Vermont. The toolkit focused on hospitals and, noted by Smith, included different resources and appendices
to address medical surge needs across the healthcare spectrum as well as information to help other community
providers understand how they could support hospitals experiencing capacity pressure. The toolkit is
available to all healthcare providers in Vermont and has been shared on webinars.
According to Smith, the toolkit addresses the four ‘S's’ in medical surge — space, staff,
stuff, and systems. She commented that, in the past, medical surge planning has been a daunting task and
could feel overwhelming. According to Smith, “The biggest win for this medical surge best practices
toolkit was to break it down into manageable, practical implementation steps; the toolkit walks through what
is included within the primary planning area and then goes into detail on planning items an organization
should consider, along with an accompanying worksheet and webinar.” According to Smith, breaking down
the processes makes the steps more manageable. Some examples of helpful prompts from the toolkit regarding
space include questions like:
Have you thought about how you would leverage space differently if you have to increase to a 20%, 50%,
or 110% surge?
Where are all the spaces that you could potentially use?
Smith shared how best practices are included throughout the toolkit though callout boxes to highlight items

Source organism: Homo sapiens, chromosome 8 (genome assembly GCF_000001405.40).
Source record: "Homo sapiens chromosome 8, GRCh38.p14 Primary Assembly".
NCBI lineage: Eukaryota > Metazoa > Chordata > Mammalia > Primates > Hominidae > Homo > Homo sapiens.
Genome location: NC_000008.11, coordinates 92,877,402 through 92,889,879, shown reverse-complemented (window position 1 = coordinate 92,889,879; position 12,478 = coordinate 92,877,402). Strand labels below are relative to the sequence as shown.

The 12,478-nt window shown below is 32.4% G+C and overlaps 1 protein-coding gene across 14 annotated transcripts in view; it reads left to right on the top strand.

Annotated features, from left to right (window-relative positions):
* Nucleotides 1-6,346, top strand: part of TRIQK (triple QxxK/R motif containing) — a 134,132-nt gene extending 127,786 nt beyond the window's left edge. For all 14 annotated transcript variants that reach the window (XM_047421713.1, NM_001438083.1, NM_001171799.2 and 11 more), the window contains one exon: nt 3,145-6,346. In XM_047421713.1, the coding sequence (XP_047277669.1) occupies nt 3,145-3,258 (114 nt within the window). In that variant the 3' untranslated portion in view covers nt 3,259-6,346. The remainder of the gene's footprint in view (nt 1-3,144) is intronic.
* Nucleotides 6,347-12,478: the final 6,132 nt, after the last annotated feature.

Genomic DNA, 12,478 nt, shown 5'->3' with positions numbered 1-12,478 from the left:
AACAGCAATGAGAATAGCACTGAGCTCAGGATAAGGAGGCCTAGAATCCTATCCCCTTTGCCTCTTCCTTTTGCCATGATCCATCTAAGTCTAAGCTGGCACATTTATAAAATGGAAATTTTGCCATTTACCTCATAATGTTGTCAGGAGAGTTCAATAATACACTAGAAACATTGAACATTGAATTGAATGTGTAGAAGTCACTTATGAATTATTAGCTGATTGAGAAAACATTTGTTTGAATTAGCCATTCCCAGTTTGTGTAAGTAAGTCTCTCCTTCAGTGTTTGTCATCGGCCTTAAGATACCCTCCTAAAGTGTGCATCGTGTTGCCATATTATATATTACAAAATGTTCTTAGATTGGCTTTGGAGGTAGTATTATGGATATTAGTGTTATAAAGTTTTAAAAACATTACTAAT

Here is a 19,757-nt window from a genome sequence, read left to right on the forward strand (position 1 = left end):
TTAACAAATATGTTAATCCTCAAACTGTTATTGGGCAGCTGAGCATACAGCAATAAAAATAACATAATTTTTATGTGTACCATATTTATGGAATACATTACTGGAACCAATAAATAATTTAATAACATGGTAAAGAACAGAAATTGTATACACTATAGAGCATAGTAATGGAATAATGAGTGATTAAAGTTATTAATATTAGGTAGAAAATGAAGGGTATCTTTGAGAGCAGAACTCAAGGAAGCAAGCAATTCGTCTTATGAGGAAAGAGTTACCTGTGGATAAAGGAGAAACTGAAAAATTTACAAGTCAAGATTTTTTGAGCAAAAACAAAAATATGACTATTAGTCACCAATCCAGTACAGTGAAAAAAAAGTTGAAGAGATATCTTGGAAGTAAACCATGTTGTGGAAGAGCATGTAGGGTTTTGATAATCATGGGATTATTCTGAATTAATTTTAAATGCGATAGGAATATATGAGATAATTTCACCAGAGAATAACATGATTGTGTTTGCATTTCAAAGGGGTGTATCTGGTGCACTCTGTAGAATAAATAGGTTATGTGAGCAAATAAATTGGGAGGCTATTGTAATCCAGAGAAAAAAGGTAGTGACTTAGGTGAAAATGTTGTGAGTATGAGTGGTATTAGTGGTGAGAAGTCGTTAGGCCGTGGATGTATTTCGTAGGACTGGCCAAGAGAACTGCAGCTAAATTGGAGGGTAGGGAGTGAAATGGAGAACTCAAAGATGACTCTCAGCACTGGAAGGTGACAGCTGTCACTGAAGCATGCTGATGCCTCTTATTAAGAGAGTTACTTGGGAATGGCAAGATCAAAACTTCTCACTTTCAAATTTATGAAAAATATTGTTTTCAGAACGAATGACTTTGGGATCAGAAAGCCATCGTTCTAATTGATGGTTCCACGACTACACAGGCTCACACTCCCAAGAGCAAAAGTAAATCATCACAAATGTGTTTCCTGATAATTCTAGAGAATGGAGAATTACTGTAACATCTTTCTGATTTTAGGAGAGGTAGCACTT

to consider and pitfalls to avoid. One best practice use case featured in the toolkit was from a hospital in
Colorado that projected space utilization in a surge by going through the hospital's physical spaces
to identify all of their closets and every other space option in their facility to figure out how they could
surge to different levels.
Smith said VHEPC took “those lessons learned from the hospital in Colorado and put those
considerations into this toolkit — these are things that actually work, these are practical and
implementable, based on the size of the hospital.”
One of the projects that the coalition worked on looked at identifying barriers related to health
communication during the pandemic. Through this work, they determined that an ongoing challenge was the
ability to ensure that the right messages were delivered to the correct stakeholders. Many of the
supplemental projects were geared toward addressing this challenge.
Preparing for the Future
As a next step, VHEPC is working on applying all of its lessons learned to other potential healthcare
emergencies such as cyberattacks, workforce shortages, and even rare potential events like radiation
contamination and exposure.
Smith explained, “It is the intention of the VHEPC to have an all-hazards approach. So, while we have
been hyper-focused on COVID-19, we have a unique platform to be able to bring people back to think about all
of these other hazards that have been identified over the years that need attention.”